Today with global user base, everyone wants to achieve 100% uptime for their Production systems. Technology teams have always been coming up with various ways to ensure production uptime. Along with other costs or ill-effects of Production downtime, there can be lost opportunity.
All web applications or websites need to be upgraded regularly based on end-user feedback, newer features, earlier version issue fixes. Hence the need for Deployment Management to ensure production system uptime. Earlier, there used to be some pre-planned time slots dedicated for such deployments. During that period, the web application/website used to be down for users. For systems running round the clock across the globe, it becomes increasingly difficult to identify such time slots wherein, production downtime can be acceptable.
Naturally, technologists have faced challenges to minimize downtime while deploying a newer application version. We need 100% uptime for our production systems in an ideal world. The blue-Green Deployment Approach addresses this classic scenario in the legacy and the modern world.
What is the Blue-Green Deployment approach?
The blue-Green Deployment approach suggests that at any point in time, there are 2 identical production environments. One is called Blue and another is Green. If Blue is the current production environment then Green is idle or back up. When one needs to deploy the application on production, the technical team deploys it on a Green (idle version) environment and tests it thoroughly. When this Green environment is ready then it is switched to a new production version and Blue becomes idle or back up environment.
History of Blue-Green Deployments
The developers Daniel North and Jes Humble experienced the significant difference between the testing environment and production environment causing frequent failures. Their observation led them to build a new version of the application on production than recoding the old version. Back in 2005, this was totally ahead of time and slowly has become a popular concept.
They experimented with testing on production and released the software for users. It was easy to roll-back in case of non-satisfactory performance, it had become a common pattern for them. Improvising without load balancers was challenging, the results for error detection bettered with the test and production run in similar environments.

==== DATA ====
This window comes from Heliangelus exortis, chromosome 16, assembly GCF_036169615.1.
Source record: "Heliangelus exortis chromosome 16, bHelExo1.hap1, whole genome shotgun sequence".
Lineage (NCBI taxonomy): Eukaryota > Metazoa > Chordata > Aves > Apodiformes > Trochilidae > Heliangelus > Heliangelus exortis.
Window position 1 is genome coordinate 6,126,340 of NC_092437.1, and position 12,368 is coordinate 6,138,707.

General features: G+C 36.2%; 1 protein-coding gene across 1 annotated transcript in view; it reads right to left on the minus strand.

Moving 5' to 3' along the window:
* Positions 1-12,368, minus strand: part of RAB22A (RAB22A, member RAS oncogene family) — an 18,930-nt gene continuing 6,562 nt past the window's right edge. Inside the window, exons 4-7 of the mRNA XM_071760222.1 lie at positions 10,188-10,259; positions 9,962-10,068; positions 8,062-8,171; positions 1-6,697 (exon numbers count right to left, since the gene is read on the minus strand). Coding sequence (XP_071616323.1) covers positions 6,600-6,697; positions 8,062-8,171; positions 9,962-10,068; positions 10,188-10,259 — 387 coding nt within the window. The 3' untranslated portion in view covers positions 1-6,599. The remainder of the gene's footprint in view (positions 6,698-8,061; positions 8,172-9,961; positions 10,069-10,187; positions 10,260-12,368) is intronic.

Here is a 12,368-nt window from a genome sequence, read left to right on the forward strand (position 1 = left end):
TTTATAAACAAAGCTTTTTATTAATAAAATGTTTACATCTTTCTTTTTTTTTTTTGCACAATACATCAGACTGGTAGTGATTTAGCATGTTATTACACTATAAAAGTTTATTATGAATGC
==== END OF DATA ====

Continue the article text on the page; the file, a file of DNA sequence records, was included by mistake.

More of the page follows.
How do blue-green deployments work?
The identical environments known as blue and green run parallelly; this reduces the risk. You can efficiently manage, configure, and update a large number of virtual machines. It empowers you to deal with unpredictable situations. Blue deployment handles the production till the time you finalize and push the version to green deployment. You are in complete control of anything and everything that would need testing. The new software or hardware can be tested easily as you have two deployments e.g., testing of a new firewall for higher security.
Release and roll-back have no restrictions and you can repeat it as required, without any loss. You can choose your own speed for responding to traffic completely from green. Resilience and ability to respond increase the quality of deliverables. You do not need to wait anymore for minimum users or no users for the release of new features. The load balancer redirects each user transaction from blue to green deployment till all traffic is filtered and blue gets idle.
With Azure, you do not need a router or load balancer to switch between these environments. Azure Traffic Manager and Continuous delivery configurations can do it seamlessly.
What should you do for adopting effective Blue-Green Deployments?
- Enough capacity to switch between the environments is needed.